Is this perhaps the appearance "as farce" of pure democracy in history? As the French Revolution was its appearance "as tragedy"?

Rod Montgomery == monty@sprintmail.com

The old description of the Polish government in the monarchy where every major aristocrat had a veto was "despoty tempered by anarchy" and later "anarchy tempered by assassination." Unanimous consent is a great idea until something has to get done.


Subject: Free Trade, Ricardo, and the Future of Employment

You said:
"They also put the lie to Karl Marx's dictum that capitalism would result in the concentration of wealth with a small number getting richer and richer while most everyone else fell further and further behind."

I don't remember having read that in Karl Marx works. But anyway, that was what has effectively happened. Less than 10% of the world population has more than 90% of the world wealth. And the concentration has been growing faster in the last century.

We can argue if this is a problem caused by capitalism or lack of it.

Globalization, with the emphasis in free trade and free movement of production factors (including jobs), tends to be better in distribution of wealth.

A qualified senior network admin like me, in Uruguay (the country where I live) was able to earn around $ 800 a month, until a few years ago. That was a ridiculous amount, in comparison to what the companies are paying for the same job in the USA. The fact that globalization and Internet have brought a lot of those positions here, has been a blessing for us. We're earning double what we were, and companies are making a profit. That's pure capitalism at work, and MOST OF THE WORLD IS REALLY HAPPY WITH THIS TREND.

I think that this is an irresistible force. Corporations can't afford not to go where labor and material costs are lower.

I predict that, in 50 years, maybe less, the world will be a very different place. Salaries and other prices of the economy will irresistibly tend to be the same, no matter you were born in Bangkok, Montevideo or New York.

Ah, and 40 hours a week will be a thing of the past, undoubtedly. My grandchildren sons will be asking how were we able to tolerate that. Maybe not 4 hours a week, but 20 would not surprise me.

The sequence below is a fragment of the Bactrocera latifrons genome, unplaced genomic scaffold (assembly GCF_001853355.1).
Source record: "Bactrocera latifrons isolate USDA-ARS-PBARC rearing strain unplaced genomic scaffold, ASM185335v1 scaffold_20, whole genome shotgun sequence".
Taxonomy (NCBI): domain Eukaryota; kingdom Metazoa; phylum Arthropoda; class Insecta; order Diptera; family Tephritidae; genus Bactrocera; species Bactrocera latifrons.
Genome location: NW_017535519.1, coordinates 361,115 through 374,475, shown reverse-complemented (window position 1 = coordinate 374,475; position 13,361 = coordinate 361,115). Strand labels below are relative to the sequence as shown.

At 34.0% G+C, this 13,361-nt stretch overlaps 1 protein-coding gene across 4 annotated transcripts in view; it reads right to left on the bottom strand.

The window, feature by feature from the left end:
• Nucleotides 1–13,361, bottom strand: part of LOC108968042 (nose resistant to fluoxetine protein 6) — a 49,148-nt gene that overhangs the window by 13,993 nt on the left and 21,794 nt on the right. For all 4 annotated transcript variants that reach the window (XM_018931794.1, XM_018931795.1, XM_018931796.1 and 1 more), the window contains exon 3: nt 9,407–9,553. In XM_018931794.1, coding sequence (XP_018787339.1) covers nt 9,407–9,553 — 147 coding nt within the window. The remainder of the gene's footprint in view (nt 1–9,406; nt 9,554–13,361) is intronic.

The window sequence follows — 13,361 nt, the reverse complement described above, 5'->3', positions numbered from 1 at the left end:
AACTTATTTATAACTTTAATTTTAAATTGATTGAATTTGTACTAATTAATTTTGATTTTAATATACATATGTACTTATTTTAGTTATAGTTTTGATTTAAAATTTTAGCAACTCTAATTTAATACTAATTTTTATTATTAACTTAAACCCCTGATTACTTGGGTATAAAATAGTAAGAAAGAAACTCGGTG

Daniel Cardozo

I had not thought that it was the business of the people of the United States to make the world happy at the expense of the American people, but I certainly understand your view.

I fear you have not read Marx very carefully, but you are hardly alone in that.

Peter Glaskowsky adds,

Mr. Cardozo writes: "Less than 10% of the world population has more than 90% of the world wealth."

The situation was dramatically less egalitarian 100 years ago, and even worse 1,000 years ago. Capitalism created the means by which the poor could generate more income than was necessary to live on and _keep_ that surplus.

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Here is a tale of computer woes, Dr. Pournelle.

Washington Times article (link may age badly)

"Everyone who ever sat at a keyboard knows that moment of terror with the realization that a single accidental keystroke has wiped out hours of work. Pity the technician for the Alaska Department of Revenue who wiped out a disk drive containing information for an account worth $38 billion.

"Performing routine maintenance, the technician deleted applicant information for an oil-funded account -- one of Alaska residents' biggest perks -- and mistakenly reformatted the backup drive, as well.

"There was still hope until the department discovered its third line of defense, backup tapes, were unreadable."

Charles Brumbelow

I would think the moral of this story somewhat obvious...


A tip on system maintenance.